Drawing is a great way to ignite your creative momentum and keep it flowing. The more you create, the more new ideas evolve. Plus, putting pen (or drawing medium of your choice) to paper is good for developing both style and technique.
You might already have some good intentions for 2023, hoping to draw every day or week. Perhaps you’ve always wanted to draw and are considering exploring a new medium. But how do you get past that stumbling block of what to draw?
The blank page doesn’t need to loom large if you’re stuck for ideas. Themed creative prompts are a great way to get your drawing momentum bouncing along. It’s also a good way to reignite your flow if you’ve hit a patch of artistic stagnation. And luckily, there’s no shortage of prompts lists and challenges on Instagram to help you get your flow regardless of whether you’re a new, occasional or experienced maker of marks.
Currently, I’m joining in #Whimsuary – a lovely trio of three weekly prompts spread across the first four weeks of the year and broadly mapped to the four seasons. Above are my first three for the last week: raven claws, snow rainbow and foxes at midnight.
Last year, I joined #animaladventuresweek in the summer but was travelling during my favourite #amonthinflowers window (hope to join that one again this April – it’s hosted by one of my favourite paper creatives @blackandtortie). Other fun challenges that I’ve joined in online include: #aprililllustration, #springawakeningmonth, #storybookseptember, #witchtober, #weirdoktober and, when I was first starting to share art on Instagram, #inktober. Some of these are primarily drawing challenges but others, like #amonthinflowers, are hosted by other kinds of crafty creatives.
Themed challenges present great opportunities to get out of your creative comfort zone. Prompt lists usually include lots of subjects that I wouldn’t typically think to draw for Ballettoons. This nudge from my usual repertoire provides openings to stretch myself and come up with more imaginative ideas, while developing a bit more versatility. Win, win.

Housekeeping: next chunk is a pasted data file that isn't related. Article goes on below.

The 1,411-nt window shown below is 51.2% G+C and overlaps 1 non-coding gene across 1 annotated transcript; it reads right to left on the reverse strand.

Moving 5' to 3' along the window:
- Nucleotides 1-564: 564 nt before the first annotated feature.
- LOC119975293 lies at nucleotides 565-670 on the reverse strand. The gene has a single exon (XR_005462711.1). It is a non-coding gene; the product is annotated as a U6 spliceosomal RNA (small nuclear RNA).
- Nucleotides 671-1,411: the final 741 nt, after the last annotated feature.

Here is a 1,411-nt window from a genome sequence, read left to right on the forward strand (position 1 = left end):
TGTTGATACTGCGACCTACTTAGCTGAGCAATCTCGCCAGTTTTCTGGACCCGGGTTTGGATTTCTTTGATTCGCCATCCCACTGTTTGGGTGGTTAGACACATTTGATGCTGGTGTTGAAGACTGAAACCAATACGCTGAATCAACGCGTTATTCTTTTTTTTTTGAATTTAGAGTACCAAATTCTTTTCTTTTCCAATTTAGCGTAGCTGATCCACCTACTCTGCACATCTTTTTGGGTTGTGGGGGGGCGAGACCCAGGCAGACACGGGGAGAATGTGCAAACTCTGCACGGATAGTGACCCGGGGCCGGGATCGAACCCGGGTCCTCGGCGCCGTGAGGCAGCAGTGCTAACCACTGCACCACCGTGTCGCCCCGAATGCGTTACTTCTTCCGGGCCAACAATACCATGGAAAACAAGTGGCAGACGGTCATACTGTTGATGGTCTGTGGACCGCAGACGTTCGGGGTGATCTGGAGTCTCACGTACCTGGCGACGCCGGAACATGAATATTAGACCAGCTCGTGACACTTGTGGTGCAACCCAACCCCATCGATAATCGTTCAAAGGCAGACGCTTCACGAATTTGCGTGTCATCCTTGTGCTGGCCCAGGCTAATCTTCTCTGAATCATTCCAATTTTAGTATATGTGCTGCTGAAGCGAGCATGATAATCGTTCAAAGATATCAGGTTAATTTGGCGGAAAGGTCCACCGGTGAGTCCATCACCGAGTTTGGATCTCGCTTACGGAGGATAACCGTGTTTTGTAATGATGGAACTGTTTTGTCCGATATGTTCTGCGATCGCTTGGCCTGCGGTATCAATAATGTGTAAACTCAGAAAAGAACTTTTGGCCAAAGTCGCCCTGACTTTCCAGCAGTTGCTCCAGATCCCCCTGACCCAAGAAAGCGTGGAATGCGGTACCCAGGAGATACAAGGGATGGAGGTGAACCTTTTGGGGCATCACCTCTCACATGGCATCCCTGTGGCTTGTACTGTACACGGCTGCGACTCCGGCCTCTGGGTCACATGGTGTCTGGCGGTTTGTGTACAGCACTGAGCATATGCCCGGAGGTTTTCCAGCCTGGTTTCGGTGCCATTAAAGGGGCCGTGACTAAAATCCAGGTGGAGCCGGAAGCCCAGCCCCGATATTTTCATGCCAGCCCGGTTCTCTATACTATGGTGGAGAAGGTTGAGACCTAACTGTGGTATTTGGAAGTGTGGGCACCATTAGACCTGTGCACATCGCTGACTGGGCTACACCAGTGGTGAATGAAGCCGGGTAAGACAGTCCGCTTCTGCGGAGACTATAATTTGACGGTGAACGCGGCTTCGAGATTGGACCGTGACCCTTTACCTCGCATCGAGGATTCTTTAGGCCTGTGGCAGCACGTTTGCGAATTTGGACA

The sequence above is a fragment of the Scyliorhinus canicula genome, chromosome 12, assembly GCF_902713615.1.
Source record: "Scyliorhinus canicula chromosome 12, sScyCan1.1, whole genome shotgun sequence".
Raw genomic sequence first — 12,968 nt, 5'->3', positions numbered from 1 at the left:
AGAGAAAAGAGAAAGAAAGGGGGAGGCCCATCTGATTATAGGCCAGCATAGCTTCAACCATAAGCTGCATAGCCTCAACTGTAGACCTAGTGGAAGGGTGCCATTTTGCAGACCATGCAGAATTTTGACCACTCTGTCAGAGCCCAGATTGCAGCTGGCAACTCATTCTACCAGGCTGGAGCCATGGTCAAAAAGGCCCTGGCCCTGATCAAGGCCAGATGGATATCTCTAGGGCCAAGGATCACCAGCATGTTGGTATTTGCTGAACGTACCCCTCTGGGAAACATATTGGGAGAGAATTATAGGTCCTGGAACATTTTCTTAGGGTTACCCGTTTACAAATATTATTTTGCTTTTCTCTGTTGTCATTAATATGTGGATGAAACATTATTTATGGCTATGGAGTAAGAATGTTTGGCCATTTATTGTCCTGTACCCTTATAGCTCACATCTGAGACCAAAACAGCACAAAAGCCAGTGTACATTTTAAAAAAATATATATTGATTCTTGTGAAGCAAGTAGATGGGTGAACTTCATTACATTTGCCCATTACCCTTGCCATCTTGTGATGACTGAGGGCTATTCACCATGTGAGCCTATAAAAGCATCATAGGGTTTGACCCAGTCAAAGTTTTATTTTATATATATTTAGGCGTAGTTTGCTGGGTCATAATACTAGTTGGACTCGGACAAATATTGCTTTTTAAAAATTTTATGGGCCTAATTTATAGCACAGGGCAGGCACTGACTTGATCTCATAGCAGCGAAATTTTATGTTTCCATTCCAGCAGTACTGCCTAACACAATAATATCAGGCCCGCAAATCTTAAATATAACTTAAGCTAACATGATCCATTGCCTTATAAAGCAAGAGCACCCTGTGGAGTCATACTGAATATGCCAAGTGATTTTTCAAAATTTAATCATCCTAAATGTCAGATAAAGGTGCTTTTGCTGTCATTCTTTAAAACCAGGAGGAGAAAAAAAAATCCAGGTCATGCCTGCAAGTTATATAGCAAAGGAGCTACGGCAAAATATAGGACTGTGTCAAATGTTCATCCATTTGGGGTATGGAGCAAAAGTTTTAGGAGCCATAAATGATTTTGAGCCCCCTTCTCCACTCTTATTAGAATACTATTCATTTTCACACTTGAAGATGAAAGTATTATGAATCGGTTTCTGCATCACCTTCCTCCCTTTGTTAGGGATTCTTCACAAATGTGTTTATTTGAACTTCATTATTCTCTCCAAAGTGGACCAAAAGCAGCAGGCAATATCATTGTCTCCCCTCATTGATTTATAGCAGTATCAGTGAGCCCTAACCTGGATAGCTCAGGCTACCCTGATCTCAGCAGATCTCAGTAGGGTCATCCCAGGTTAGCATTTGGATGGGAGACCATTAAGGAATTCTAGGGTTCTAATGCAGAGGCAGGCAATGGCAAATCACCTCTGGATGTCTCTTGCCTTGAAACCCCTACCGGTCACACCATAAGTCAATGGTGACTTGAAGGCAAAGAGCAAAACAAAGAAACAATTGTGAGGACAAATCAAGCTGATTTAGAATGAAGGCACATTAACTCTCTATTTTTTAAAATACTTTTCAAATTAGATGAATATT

However, the best reward from participating in drawing challenges is the number of creators you discover that you might not have come across if you (or they) weren’t keeping an eye on the prompt hashtags. There are prompt lists aplenty that attract a range of makers not just those who like to draw. Many of the independent creators that I follow and have bought from online are ones I have met through themed challenges. Every challenge brings new creators onto my radar. It’s a brilliant way to refresh your Instafeed. And if, like myself, you like to shop small, you're bound to come across some new ideas for gifts to buy from independent makers.
I’m no expert on those social algorithms. But, observation of my own social media accounts suggests that there are plenty of reach benefits to taking part in a themed challenge. For example, you’re likely to attract new followers, gain likes from people who don’t usually see your work in their feeds, and breathe some new life into your reach if you’re using some different hashtags to your usual mix.
And, before you make excuses about lacking confidence to share your drawings, my experience with drawing challenges has been that the online creative community is really supportive and encouraging of all levels of skill. If a full challenge seems too daunting to you, keep an eye out for all the #dtiys (draw this in your style) opportunities. Those can be fun too. And they are also a really good way to support other creators by giving them a bit of publicity too.
- Discovering prompt lists – if you’re not sure where to start, search for #drawingchallenge, #promptslist, #drawingprompts or anything along those lines. There are plenty of accounts that share what’s coming up.
- Setting realistic goals – don’t sign up for a list of 365 prompts if this is your first time, even a list of 30 can be quite overwhelming, There are plenty of challenges that run for just a week, or host a few prompts a week rather than daily prompts. One of these might be a better starting point until you know what's realistic for you.
- Planning your posts – draw in advance, allow time to photograph your work if you’re drawing on paper rather than digitally (trust me, photographing drawings takes aaaages) and get your hashtags for the captions lined up and ready to cut and paste.
Thanks for reading. Let me know if you’re joining in any challenges this year. Plus, if you’ve not yet signed up to my newsletter, there’s a form field below to opt in and be first to hear when I've added new collections.